What the Wat?? Asian Americans in the NBA

Jeremy Lin

Linsanity has taken over New York. In case you are not a basketball fan, or an underdog story fan and you have been living under a rock, Jeremy Lin is an Asian American basketball player who has taken the New York Knicks by storm.  And we know, it’s not just him.  It seems that he has helped revitalize the whole team and everyone is playing their A game.  I haven’t had this much fun watching the Knicks since the early 90s when my brother made me forced me to watch it with him.

What a great story though.  This kid plays basketball and makes waves in high school but ends up going to Harvard for college even though they do not give athletic scholarships.  So he plays for the Harvard team, also doing well and somehow makes it to the NBA.  And apparently, that is not as glamorous as it sounds if you are warming benches.

Despite showing a lot of potential, he gets shuffled around a couple of teams, goes back and forth from the D league until he gets his break.  He makes it to the Knicks roster and since it seems they’ve run out of point guards, he gets the signal to get in the game.

 
And he shines. And he keeps shining! Yes, this guy is for real. Stop asking if he is!

 
I saw the article in the New York Times last week talking about Wat Misaka and how he was the first non-Caucasian in the NBA.  This was in 1947 right after World War II when racial tensions were still broiling over from the war.  This is the same year that Jackie Robinson became the first African American to play in Major League Baseball and Wally Yonamine became the first Asian American to play in the NFL for the 49ers. [Coincidentally, it is also the same year that Miya Company was incorporated in NYC by our founder, Mr. Chosuke Miyahira.]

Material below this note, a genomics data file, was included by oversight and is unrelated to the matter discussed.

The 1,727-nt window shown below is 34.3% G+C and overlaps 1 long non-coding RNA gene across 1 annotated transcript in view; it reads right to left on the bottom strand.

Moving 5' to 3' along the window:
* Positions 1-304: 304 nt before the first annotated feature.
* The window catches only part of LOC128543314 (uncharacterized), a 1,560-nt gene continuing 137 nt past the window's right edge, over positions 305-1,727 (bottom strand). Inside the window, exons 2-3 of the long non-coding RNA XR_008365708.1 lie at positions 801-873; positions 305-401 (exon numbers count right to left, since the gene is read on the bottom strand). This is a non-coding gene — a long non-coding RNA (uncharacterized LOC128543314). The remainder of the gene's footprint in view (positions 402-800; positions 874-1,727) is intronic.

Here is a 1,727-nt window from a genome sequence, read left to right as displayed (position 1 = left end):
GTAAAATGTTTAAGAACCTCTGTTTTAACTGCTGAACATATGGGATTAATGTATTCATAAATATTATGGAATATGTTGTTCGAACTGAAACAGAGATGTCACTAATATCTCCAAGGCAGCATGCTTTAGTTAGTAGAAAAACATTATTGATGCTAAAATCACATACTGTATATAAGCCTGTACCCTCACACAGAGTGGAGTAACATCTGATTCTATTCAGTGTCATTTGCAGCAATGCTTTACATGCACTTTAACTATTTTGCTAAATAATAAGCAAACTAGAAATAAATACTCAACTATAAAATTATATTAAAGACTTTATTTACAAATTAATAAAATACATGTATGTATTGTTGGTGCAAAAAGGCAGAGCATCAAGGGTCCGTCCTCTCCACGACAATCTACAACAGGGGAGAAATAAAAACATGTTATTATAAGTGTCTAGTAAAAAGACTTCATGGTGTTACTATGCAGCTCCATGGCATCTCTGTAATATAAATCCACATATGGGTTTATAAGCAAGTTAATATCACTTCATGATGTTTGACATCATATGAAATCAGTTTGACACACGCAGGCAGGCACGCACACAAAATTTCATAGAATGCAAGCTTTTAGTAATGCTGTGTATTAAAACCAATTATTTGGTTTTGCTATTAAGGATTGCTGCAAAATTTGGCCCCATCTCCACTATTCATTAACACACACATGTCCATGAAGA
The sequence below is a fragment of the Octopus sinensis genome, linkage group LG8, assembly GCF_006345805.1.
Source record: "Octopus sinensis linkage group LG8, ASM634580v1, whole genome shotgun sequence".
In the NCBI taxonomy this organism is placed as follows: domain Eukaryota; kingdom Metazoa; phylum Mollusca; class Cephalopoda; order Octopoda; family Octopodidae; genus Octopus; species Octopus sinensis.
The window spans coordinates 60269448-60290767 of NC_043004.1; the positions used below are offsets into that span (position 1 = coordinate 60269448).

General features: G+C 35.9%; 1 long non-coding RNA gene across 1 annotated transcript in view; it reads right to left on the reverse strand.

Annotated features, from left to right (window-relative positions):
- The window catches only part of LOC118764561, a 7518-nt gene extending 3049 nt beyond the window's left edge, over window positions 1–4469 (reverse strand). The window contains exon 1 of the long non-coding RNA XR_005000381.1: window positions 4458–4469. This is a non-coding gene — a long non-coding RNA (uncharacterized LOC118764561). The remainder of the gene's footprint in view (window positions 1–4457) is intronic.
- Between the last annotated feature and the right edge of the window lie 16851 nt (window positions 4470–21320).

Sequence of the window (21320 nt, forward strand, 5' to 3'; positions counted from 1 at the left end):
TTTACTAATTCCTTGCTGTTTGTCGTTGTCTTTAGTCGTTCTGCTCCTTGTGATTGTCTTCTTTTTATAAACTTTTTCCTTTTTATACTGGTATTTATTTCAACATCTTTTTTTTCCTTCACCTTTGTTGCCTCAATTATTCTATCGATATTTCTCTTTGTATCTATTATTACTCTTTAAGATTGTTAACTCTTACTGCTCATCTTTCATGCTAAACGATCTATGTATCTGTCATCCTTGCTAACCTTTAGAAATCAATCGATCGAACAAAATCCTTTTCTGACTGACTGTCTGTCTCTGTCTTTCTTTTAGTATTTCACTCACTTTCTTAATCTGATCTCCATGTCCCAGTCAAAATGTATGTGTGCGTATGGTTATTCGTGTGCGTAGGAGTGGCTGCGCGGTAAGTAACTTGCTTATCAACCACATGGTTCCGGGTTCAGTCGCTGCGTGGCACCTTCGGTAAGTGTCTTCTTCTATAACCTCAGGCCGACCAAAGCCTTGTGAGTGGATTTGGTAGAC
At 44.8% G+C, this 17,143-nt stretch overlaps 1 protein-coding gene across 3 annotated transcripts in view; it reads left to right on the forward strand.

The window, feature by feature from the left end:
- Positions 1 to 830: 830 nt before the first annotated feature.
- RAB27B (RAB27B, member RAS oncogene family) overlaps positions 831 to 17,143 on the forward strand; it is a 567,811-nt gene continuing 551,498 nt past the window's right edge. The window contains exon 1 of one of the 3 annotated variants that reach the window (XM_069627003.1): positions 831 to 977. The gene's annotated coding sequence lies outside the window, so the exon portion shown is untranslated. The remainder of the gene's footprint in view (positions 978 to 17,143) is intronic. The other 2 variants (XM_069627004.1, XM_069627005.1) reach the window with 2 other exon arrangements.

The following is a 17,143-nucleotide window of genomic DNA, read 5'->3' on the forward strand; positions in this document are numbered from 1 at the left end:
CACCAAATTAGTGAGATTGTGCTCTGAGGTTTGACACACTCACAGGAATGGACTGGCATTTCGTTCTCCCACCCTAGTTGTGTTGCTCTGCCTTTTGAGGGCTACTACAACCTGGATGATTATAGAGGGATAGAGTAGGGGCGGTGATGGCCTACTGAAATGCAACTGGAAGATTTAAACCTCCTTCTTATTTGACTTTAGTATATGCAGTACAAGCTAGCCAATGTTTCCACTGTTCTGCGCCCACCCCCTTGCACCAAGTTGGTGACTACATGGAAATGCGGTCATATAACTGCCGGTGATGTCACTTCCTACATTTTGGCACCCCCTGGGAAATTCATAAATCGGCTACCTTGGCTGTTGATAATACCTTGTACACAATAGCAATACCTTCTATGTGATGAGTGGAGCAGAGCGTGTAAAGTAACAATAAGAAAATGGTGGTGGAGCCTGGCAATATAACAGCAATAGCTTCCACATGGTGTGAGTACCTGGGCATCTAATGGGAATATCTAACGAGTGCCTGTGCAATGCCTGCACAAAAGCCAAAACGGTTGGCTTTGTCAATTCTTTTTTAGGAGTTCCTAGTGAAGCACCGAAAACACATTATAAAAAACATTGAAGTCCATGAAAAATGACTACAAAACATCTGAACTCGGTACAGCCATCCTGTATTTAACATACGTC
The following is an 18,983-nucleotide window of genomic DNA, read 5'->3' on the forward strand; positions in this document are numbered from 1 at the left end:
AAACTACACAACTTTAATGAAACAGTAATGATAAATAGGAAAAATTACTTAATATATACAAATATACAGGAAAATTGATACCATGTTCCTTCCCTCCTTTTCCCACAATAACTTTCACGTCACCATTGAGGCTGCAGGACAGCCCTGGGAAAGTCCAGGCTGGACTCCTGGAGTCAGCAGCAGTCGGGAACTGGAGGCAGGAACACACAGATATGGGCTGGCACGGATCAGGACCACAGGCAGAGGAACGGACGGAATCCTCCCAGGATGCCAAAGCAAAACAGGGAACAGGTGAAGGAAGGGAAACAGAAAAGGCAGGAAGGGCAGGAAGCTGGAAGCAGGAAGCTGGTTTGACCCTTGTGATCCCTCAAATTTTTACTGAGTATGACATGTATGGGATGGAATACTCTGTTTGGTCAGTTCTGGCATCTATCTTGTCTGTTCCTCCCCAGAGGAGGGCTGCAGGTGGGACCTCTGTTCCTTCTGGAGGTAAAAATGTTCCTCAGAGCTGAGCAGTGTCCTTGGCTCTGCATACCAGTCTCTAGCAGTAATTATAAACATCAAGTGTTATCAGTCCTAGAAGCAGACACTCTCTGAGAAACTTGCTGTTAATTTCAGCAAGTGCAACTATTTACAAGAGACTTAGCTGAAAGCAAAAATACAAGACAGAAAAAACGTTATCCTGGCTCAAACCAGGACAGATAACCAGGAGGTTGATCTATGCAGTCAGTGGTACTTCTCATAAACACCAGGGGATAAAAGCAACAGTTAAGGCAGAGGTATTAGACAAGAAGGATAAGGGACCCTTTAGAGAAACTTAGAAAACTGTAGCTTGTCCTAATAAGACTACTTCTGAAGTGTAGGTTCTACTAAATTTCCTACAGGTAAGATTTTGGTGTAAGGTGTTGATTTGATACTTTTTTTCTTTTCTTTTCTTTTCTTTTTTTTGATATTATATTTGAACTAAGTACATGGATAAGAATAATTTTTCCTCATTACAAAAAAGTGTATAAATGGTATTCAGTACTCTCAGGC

So I googled Wat Misaka and found a documentary about him called, “Transcending, the Wat Misaka Story.” (www.watmisaka.com)  I promptly sent them my money to get a copy. I get excited about Asian American history, don’t judge me!

 
If you get a chance to see it, I highly recommend it.  It’s a bit slow in some parts but it’s quite an interesting story. He lived through the time of Pearl Harbor, Japanese American Internment, Japanese American conscription into the US Army against Japan, the bombing of Hiroshima & Nagasaki and of course, all the racial tension that stemmed from all of this.  At one point in the documentary, Wat Misaka put into words the feeling of confusion and despair of many Nisei (2nd generation Japanese Americans) after Pearl Harbor.  He says that it was devastating thinking that his parents’ country was waging war on his country.

Wat Misaka in Utah

He was living in Utah and was able to leave the internment camp with a sponsor to play basketball for his college team.  The accounts of his time with his team with real footage from the games were amazing.  He gets drafted and ends up in Hiroshima close to where his mother’s brother lived.  They use a quote in the documentary about his wearing an American Army uniform in Japan saying that no matter where he was, he was seen as a traitor to his country – in the US, simply because he was of Japanese descent and in Japan because of his uniform.

Wat Misaka with John Starks in 2009 at Madison Square Garden. (image from http://www.watmisaka.com)

The documentary is a great story of his spirit and a nice overview of Japanese American history.  He was honored in 2009 by the Knicks in recognition of his place in Knicks’ history. He was 5’ 7”, Japanese and the Knicks’ first draft pick in 1947.  How incredible.
Wat Misaka is getting some press lately because of Jeremy Lin’s success.  You can see some similarities in their stories but, of course, both men should be celebrated for their own achievements.

As much as Jeremy Lin has become a hero to many kids, Asian American or not, who see him as their inspiration, imagine what it must have been like to see (or more likely, read/hear about) Wat Misaka playing at Madison Square Garden in the 40s. That is truly a story of the American spirit.

And excuse me but I must add in the gratuitous, “GO KNICKS!!”